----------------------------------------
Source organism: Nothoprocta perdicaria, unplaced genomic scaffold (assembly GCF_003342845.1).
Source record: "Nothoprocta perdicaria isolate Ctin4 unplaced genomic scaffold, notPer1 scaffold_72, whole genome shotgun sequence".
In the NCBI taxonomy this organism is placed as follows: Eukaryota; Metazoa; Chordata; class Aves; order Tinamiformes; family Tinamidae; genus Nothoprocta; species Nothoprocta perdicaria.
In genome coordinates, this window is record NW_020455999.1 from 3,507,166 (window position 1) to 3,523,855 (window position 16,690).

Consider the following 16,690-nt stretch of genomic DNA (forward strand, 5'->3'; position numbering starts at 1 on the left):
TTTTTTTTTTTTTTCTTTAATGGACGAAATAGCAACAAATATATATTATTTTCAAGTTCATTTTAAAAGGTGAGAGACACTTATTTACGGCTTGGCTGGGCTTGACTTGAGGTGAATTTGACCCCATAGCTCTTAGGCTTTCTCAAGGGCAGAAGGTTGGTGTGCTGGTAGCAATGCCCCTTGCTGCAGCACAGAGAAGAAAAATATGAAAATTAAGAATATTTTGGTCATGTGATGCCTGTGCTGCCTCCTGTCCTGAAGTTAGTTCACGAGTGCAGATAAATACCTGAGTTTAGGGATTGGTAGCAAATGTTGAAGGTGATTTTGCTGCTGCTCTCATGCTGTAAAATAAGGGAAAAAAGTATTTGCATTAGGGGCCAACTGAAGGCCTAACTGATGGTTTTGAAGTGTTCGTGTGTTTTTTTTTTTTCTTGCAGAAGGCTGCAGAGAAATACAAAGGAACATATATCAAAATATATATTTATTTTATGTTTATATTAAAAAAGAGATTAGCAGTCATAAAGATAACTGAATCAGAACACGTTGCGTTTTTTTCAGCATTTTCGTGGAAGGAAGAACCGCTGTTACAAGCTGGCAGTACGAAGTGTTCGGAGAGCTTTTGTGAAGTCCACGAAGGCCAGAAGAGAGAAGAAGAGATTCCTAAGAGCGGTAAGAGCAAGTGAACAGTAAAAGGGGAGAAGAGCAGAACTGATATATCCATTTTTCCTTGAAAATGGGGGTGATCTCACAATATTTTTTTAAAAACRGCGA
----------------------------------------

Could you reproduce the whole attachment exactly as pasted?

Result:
Source organism: Nothoprocta perdicaria, unplaced genomic scaffold (assembly GCF_003342845.1).
Source record: "Nothoprocta perdicaria isolate Ctin4 unplaced genomic scaffold, notPer1 scaffold_72, whole genome shotgun sequence".
In the NCBI taxonomy this organism is placed as follows: Eukaryota; Metazoa; Chordata; class Aves; order Tinamiformes; family Tinamidae; genus Nothoprocta; species Nothoprocta perdicaria.
In genome coordinates, this window is record NW_020455999.1 from 3,507,166 (window position 1) to 3,523,855 (window position 16,690).

Consider the following 16,690-nt stretch of genomic DNA (forward strand, 5'->3'; position numbering starts at 1 on the left):
TTTTTTTTTTTTTTCTTTAATGGACGAAATAGCAACAAATATATATTATTTTCAAGTTCATTTTAAAAGGTGAGAGACACTTATTTACGGCTTGGCTGGGCTTGACTTGAGGTGAATTTGACCCCATAGCTCTTAGGCTTTCTCAAGGGCAGAAGGTTGGTGTGCTGGTAGCAATGCCCCTTGCTGCAGCACAGAGAAGAAAAATATGAAAATTAAGAATATTTTGGTCATGTGATGCCTGTGCTGCCTCCTGTCCTGAAGTTAGTTCACGAGTGCAGATAAATACCTGAGTTTAGGGATTGGTAGCAAATGTTGAAGGTGATTTTGCTGCTGCTCTCATGCTGTAAAATAAGGGAAAAAAGTATTTGCATTAGGGGCCAACTGAAGGCCTAACTGATGGTTTTGAAGTGTTCGTGTGTTTTTTTTTTTTCTTGCAGAAGGCTGCAGAGAAATACAAAGGAACATATATCAAAATATATATTTATTTTATGTTTATATTAAAAAAGAGATTAGCAGTCATAAAGATAACTGAATCAGAACACGTTGCGTTTTTTTCAGCATTTTCGTGGAAGGAAGAACCGCTGTTACAAGCTGGCAGTACGAAGTGTTCGGAGAGCTTTTGTGAAGTCCACGAAGGCCAGAAGAGAGAAGAAGAGATTCCTAAGAGCGGTAAGAGCAAGTGAACAGTAAAAGGGGAGAAGAGCAGAACTGATATATCCATTTTTCCTTGAAAATGGGGGTGATCTCACAATATTTTTTTAAAAACRGCGA